Three wash-ashores

Skyline diners to skinny-dippers, dive into a day where planes soar, and swimsuits are optional.


Although some of my dear friends are lsland-born, most of us have been coming here for generations as “wash-ashores.” The Urban Dictionary describes a wash-ashore as “a newcomer to a coastal or island community, a nonnative.” We may not be “newcomers” anymore, but all of us have the privilege of discovering something new about this Island every day.

My morning began after waking to the buoy bells’ chime off the East Chop bluffs. A blue convertible rolled down the driveway. Birds were singing, the sky was blue, and our day was destined to be divine. I hopped in the back of my friend Elena’s car, and we drove from Oak Bluffs to Edgartown, en route to Katama Kitchen, a scenic restaurant on Katama’s historic airfield (some of you longtime locals and wash-ashores may remember it as the Right Fork Diner). Since 1924, Katama Airfield has been a cherished hub for both local and international aviators. A training ground for budding pilots and a magnet for aviation enthusiasts, it’s steeped in history — the Spirit of St. Louis was even captured in a photograph here.

Katama Kitchen sits beside the airfield’s hangar, where up to four biplanes can be stored year-round. I had not been there since childhood, when my grandfather, a seasoned barnstormer, took my sister up for a ride in one of their cherry-red biplanes. Excited to watch the planes take off as we enjoyed breakfast, my mood shifted as we drew near the airfield — blue skies turned gray, and raindrops descended upon us. Although the rain felt refreshing, an ideal scenario would be clear skies and aesthetic pictures. My wishes were granted as we turned into the Katama Kitchen’s parking lot — the airfield’s weatherstone cast a shadow on the ground, indicating sunny skies (a weatherstone is simply a stone suspended by a string or rope. The condition and position of the rock — wet, dry, swinging — are then “interpreted” as weather conditions, such as rainy, dry, or windy).

Aside from adorable carvings of planes and Katama Kitchen’s logo, our table had a spectacular view of the bimodal biplanes as they revved their engines and prepared for takeoff. My lovely friends Elena (owner of the Barbie car) and Ella chose two options from the breakfast specials: the avocado toast with home fries and the basic breakfast, which came with two eggs, tater tots, and bacon. I gambled and got a vegan BLT. As we awaited the arrival of our food, we overlooked the departure of three biplanes. It was stimulating, entertaining, and a good distraction from our rumbling stomachs. Ella held down the fort, while Elena went to check out the airfield’s merchandise, an assortment of sweatshirts and T shirts, aside from the biplane rides, and I walked over to the bar, which had decals of planes and flight paths on full display. We finished up brunch, which was lovely; I do wish I had gone for the real bacon, but the components of the VLT were still fresh and good. Elena and Ella joined the clean plate club, but I took half of my sandwich to go.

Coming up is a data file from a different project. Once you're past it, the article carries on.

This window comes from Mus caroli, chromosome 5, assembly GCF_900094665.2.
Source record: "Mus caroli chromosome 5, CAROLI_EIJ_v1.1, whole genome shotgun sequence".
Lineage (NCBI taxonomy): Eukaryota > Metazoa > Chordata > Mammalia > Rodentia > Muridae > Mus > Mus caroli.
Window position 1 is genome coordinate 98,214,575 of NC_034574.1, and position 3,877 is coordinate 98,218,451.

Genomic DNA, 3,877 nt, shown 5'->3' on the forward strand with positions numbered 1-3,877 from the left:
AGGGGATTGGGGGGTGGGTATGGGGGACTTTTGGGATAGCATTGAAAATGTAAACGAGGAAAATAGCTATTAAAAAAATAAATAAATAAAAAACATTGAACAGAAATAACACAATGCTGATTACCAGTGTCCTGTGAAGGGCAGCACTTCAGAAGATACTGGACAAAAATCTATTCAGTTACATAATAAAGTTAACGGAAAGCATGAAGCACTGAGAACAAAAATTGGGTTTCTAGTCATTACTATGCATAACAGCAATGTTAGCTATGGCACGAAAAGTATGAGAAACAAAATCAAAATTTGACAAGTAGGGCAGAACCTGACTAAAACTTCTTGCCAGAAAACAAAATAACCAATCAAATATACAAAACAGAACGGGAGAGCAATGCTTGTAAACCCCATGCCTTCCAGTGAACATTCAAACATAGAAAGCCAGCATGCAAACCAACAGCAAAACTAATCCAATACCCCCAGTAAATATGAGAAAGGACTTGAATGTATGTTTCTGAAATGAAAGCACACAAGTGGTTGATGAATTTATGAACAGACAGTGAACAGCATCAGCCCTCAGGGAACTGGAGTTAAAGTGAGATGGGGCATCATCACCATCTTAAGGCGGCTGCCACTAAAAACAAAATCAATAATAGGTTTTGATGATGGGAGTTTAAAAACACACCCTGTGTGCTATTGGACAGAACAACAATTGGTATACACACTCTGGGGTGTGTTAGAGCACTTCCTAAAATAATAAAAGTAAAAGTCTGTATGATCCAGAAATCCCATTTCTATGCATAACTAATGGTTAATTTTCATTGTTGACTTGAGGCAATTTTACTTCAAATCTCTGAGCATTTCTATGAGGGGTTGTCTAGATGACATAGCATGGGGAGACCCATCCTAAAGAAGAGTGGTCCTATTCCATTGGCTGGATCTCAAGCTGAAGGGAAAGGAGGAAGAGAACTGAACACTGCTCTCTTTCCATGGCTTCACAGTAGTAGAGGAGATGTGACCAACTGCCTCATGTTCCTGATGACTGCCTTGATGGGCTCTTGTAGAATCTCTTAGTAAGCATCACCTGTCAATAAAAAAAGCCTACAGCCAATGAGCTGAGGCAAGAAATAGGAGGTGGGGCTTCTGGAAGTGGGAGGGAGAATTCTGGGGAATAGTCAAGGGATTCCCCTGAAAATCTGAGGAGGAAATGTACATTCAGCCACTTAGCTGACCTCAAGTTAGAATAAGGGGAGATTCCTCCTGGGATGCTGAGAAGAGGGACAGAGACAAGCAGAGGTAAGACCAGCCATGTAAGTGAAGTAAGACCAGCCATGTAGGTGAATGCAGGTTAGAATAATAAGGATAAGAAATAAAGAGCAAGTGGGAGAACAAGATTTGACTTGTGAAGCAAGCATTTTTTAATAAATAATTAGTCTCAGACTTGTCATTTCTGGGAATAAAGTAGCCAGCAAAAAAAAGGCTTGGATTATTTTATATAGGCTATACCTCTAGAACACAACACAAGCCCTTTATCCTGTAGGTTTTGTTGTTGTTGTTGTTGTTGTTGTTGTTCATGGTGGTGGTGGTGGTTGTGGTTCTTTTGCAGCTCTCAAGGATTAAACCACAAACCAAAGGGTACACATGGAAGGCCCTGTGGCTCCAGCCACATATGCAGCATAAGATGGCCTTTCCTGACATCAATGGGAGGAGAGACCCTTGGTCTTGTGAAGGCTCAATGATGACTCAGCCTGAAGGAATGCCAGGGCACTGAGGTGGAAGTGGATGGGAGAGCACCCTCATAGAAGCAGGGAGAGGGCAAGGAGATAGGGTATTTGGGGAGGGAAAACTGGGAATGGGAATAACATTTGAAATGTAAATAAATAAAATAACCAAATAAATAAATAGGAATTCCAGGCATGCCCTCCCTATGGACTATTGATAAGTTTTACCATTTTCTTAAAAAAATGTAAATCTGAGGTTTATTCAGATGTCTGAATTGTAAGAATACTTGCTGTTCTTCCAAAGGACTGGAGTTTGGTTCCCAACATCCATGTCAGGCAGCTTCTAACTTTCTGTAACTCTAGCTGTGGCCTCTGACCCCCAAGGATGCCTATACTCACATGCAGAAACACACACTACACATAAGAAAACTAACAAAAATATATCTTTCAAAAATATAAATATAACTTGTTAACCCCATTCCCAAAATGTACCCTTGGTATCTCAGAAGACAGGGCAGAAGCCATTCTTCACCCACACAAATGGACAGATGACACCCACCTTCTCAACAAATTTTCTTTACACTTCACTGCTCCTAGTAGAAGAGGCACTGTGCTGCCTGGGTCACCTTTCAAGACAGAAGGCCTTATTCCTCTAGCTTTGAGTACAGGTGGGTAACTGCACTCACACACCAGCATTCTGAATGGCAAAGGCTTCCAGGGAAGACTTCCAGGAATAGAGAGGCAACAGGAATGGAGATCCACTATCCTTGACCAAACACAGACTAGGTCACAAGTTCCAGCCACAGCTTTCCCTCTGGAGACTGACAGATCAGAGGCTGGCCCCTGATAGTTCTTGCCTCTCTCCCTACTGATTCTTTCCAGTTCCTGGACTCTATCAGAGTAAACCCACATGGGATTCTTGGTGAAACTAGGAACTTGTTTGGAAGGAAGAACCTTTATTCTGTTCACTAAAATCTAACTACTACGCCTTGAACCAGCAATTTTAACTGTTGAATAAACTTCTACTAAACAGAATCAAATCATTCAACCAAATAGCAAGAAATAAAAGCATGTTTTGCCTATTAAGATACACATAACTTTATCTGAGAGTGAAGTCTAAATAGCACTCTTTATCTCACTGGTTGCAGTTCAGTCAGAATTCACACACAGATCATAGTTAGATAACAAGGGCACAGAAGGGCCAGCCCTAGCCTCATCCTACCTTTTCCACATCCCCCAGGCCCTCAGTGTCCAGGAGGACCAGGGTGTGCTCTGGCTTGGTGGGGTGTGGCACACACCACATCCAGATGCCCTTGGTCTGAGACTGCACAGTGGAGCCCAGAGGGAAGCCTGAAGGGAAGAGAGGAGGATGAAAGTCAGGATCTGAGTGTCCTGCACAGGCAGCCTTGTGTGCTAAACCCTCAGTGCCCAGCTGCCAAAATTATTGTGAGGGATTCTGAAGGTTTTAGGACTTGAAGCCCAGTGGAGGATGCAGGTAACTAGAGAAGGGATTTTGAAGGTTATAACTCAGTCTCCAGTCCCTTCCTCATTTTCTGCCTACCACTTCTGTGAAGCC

Our next destination was Aquinnah’s Moshup Beach, off Menemsha Cliffs, but of course, for a day on the beach, we needed snacks. Elena suggested her favorite farmstand, North Tisbury Farm and Market, which offers a wide array of high-quality and responsibly sourced food. Locally grown berries, flowers, and fruit beckoned as artisan pasta and cheese lined the shelves. They even serve hot or iced coffee, among other refreshments. Elena treated us to blueberries, cherries, and “Golden Treats,” which I would describe as a perfect hybrid of plum and nectarine.

Back in the convertible, hair was sprawling, the cherries falling, and the beach was calling. It wasn’t long until the Gay Head Lighthouse, perched upon the Cliffs, came into view. We paid $30 for parking at the lot above Moshup Beach, which was a splurge, but we were comforted when the attendant assured us this was the best investment we’d make that day, and I agreed.

Moshup Beach is a bit of a hike; regardless, it’s one of a kind. Families and children flock closer to the beach entrance, but if you turn right and walk down past a particular rock, one suddenly meets a sea of unencumbered nude sunbathers, minding their business while connecting with nature on the purest level. It’s like stepping through a sandy portal into a realm where swimsuits are so last-season. Rather than nudists, these beachgoers prefer the term “naturist.” On a whim, my friends and I sat under the Cliffs and participated in the culture. We were all individuals celebrating the beach and our surroundings, and it was surprisingly peaceful. After a few dips and some good books, we were ready to finish our day on a high note.

We drove across the Island up to Beach Road in Vineyard Haven, a favorite restaurant I’ve frequented with family and friends since pre-COVID times. We enjoyed focaccia with crispy chickpea hummus, Caesar salad (excluding the anchovies), Brussels sprouts smothered in tamari ponzu glaze, and finished the meal with their famous fried chicken, elevated with homemade cornbread. Beach Road’s food and service were impeccable, as always.

The term “wash-ashore” might denote outsiders — portraying us as mere visitors or fleeting shadows. Nevertheless, today, like many days, we feel deeply rooted in the more intimate aspects of this Island’s culture and community. True belonging isn’t always about birthright, confined to the walls of being a native, but how deeply you delve into experiences and openly embrace other cultures. My friends and I may converge from different paths and walks of life, but on days like today, we are one with each other and one with the Island. In other words, sometimes, it’s not about where you were born, but where you truly come alive.